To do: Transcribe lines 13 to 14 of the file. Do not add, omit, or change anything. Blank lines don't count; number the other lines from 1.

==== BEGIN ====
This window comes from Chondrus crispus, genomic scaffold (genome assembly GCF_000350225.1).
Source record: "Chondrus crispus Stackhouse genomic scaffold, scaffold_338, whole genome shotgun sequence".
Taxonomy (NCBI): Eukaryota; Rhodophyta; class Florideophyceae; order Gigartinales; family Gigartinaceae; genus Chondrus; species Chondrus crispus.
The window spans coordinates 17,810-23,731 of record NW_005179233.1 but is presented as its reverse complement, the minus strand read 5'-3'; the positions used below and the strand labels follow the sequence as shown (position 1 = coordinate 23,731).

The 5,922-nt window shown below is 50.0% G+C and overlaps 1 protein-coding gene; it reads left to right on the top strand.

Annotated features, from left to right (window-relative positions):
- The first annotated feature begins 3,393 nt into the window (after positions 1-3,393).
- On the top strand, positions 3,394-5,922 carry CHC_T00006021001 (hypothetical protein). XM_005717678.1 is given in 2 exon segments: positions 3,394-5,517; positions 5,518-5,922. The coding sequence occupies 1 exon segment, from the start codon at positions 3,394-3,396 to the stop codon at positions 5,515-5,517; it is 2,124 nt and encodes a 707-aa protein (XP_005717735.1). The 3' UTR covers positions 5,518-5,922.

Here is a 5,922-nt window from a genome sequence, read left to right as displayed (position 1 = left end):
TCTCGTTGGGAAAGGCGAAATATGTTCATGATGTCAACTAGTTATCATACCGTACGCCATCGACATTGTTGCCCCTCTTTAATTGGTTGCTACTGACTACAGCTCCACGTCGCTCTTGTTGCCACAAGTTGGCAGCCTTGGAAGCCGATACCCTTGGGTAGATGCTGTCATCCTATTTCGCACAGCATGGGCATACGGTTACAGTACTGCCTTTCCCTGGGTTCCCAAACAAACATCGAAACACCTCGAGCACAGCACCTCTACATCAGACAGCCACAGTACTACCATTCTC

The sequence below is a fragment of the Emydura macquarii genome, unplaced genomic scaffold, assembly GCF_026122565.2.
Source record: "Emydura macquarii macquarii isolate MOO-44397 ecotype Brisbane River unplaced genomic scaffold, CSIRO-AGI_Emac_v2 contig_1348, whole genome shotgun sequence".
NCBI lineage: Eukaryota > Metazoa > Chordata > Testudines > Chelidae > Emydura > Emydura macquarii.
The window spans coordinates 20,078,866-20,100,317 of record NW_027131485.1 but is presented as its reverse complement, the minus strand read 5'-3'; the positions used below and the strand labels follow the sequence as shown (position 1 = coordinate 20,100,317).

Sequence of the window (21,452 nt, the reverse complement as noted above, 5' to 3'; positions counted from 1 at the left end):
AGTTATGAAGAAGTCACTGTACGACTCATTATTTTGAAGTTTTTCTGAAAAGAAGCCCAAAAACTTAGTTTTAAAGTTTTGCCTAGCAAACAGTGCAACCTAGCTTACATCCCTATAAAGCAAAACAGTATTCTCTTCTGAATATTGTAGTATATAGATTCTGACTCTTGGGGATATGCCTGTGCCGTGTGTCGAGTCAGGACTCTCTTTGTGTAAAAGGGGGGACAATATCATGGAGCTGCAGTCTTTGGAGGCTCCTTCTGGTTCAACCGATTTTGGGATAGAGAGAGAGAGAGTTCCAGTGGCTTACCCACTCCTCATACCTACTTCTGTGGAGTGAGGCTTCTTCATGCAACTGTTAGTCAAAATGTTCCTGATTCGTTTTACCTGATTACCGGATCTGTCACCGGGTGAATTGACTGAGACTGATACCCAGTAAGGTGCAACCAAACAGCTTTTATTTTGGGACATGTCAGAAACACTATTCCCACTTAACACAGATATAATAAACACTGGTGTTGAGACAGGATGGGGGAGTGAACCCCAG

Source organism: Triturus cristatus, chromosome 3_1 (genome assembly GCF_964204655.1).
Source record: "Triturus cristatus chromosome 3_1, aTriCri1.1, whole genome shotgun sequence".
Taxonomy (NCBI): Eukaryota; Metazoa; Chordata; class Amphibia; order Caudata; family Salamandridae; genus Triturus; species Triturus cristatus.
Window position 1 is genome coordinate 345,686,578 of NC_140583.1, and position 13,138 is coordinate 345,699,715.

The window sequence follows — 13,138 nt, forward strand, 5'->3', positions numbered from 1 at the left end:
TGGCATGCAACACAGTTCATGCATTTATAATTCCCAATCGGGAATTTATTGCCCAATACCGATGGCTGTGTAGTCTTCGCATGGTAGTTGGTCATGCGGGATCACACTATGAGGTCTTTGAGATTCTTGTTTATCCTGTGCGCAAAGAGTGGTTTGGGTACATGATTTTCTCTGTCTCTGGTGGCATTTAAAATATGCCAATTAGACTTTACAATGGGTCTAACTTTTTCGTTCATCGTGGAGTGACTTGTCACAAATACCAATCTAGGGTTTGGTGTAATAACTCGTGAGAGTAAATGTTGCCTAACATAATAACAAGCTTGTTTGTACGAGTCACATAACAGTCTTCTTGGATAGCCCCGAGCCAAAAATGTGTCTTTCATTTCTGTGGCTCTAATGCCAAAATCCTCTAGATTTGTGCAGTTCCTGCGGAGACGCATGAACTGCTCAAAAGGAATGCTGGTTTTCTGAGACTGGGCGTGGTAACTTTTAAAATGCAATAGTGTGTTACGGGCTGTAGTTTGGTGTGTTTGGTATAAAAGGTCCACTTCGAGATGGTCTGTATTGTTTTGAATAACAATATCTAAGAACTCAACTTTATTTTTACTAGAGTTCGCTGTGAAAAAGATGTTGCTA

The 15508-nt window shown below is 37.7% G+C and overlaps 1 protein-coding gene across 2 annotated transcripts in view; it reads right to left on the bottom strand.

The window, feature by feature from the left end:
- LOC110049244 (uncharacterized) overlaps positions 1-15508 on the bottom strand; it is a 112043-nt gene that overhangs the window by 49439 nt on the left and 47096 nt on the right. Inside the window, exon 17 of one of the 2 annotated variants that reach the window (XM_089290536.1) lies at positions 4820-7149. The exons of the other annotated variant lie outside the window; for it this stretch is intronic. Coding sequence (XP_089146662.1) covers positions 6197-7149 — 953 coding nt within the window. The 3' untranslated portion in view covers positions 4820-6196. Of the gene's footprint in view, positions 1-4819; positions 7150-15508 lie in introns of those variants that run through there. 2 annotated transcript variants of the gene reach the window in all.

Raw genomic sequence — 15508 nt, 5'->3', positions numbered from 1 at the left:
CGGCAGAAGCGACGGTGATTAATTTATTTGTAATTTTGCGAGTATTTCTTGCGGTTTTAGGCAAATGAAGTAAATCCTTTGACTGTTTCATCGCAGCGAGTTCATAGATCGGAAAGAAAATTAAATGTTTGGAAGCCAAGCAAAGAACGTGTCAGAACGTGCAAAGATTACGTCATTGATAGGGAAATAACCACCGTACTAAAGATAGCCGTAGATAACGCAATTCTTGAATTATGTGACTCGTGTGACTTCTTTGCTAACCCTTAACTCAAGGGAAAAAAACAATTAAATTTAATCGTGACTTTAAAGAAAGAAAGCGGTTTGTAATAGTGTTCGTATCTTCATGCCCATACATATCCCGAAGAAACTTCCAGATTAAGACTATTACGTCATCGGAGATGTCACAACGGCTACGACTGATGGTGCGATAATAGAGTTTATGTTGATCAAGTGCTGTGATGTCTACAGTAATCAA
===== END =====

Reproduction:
NCBI lineage: Eukaryota > Metazoa > Chordata > Testudines > Chelidae > Emydura > Emydura macquarii.
The window spans coordinates 20,078,866-20,100,317 of record NW_027131485.1 but is presented as its reverse complement, the minus strand read 5'-3'; the positions used below and the strand labels follow the sequence as shown (position 1 = coordinate 20,100,317).